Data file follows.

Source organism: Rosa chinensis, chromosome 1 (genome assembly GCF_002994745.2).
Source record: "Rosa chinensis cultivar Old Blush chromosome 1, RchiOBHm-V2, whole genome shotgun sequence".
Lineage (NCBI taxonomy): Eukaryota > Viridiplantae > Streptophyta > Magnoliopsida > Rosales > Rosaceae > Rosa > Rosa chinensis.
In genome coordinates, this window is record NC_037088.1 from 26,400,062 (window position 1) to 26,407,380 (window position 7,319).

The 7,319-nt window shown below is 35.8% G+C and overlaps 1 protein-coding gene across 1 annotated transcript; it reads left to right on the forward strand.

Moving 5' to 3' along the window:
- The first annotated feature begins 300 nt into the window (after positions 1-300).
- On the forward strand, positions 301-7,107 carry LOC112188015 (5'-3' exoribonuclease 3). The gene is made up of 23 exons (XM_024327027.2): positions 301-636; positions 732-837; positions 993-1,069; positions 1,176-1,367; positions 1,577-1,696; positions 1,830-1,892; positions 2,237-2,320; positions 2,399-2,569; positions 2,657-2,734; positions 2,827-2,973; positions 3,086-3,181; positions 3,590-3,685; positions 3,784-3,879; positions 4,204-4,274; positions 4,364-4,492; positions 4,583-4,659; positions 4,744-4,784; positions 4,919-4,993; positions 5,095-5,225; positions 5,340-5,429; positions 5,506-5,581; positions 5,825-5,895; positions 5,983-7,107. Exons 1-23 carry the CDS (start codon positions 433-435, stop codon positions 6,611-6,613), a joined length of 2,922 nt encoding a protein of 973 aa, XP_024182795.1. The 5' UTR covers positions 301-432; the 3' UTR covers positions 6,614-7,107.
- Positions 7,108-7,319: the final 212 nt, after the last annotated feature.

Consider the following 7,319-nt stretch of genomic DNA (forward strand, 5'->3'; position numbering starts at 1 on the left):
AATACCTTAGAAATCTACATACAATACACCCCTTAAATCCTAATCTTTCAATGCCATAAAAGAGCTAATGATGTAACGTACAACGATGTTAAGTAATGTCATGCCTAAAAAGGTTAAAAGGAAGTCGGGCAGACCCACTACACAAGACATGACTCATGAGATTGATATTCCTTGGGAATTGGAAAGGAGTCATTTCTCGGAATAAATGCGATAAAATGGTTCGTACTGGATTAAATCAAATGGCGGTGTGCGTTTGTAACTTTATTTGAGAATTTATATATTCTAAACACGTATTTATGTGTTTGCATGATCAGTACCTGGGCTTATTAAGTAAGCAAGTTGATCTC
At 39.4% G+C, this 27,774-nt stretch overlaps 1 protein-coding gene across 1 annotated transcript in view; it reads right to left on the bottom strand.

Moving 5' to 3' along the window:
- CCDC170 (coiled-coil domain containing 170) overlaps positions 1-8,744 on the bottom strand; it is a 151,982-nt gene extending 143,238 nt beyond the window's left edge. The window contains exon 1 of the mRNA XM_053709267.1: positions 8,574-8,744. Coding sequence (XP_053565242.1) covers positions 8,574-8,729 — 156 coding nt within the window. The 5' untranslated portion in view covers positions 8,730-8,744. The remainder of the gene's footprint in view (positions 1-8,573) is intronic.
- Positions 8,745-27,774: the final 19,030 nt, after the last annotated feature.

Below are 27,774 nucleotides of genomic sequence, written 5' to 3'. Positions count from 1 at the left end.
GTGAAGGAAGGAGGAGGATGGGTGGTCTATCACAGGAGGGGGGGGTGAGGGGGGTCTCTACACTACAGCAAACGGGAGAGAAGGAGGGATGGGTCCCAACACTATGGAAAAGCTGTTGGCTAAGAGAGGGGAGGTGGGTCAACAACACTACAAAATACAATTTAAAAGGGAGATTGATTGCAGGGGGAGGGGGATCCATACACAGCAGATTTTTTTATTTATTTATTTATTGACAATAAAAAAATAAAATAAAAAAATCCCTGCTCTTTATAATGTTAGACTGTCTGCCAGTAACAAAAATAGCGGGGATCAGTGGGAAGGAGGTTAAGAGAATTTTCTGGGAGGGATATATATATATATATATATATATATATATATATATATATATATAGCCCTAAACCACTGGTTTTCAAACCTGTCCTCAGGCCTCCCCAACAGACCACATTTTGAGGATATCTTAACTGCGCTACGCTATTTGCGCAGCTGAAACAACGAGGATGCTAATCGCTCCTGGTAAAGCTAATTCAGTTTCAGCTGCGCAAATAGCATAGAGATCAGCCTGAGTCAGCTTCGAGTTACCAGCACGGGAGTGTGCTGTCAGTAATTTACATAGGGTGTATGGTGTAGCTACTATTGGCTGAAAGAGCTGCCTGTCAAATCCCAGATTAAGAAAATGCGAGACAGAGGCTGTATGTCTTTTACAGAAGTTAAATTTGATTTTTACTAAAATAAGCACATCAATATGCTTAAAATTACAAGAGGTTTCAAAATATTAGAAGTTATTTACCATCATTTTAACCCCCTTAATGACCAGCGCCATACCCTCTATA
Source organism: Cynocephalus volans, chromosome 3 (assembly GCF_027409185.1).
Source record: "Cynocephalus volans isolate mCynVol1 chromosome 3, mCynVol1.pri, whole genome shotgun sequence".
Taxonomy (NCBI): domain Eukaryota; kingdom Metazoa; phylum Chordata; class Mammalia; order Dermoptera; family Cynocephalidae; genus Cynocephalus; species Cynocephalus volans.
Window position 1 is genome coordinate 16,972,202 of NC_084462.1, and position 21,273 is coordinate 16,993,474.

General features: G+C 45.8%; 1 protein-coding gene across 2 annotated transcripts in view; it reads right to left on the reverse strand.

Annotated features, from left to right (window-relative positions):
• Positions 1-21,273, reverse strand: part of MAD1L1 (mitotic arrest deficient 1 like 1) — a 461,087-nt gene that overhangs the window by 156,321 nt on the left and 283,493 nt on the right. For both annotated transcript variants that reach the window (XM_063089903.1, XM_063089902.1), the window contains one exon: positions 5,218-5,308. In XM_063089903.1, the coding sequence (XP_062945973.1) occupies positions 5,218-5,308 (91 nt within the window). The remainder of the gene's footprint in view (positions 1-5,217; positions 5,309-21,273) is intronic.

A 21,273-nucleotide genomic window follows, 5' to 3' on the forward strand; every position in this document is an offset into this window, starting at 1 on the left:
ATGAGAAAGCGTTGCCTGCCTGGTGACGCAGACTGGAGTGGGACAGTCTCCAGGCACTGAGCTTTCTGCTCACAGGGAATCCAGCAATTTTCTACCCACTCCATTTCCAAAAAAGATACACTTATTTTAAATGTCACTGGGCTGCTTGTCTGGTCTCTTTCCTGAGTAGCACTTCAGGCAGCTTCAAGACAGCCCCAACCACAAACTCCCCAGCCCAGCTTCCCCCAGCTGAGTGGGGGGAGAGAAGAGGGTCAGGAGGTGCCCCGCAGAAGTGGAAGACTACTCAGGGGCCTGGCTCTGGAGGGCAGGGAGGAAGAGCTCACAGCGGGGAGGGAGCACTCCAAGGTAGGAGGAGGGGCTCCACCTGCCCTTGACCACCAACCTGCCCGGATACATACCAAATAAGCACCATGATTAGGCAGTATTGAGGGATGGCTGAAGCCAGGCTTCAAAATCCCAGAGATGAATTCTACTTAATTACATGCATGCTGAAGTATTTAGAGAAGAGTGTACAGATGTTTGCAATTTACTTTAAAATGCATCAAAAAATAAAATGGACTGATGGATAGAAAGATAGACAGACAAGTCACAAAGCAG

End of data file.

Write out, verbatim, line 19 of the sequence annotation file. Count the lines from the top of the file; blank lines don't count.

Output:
Source record: "Cynocephalus volans isolate mCynVol1 chromosome 3, mCynVol1.pri, whole genome shotgun sequence".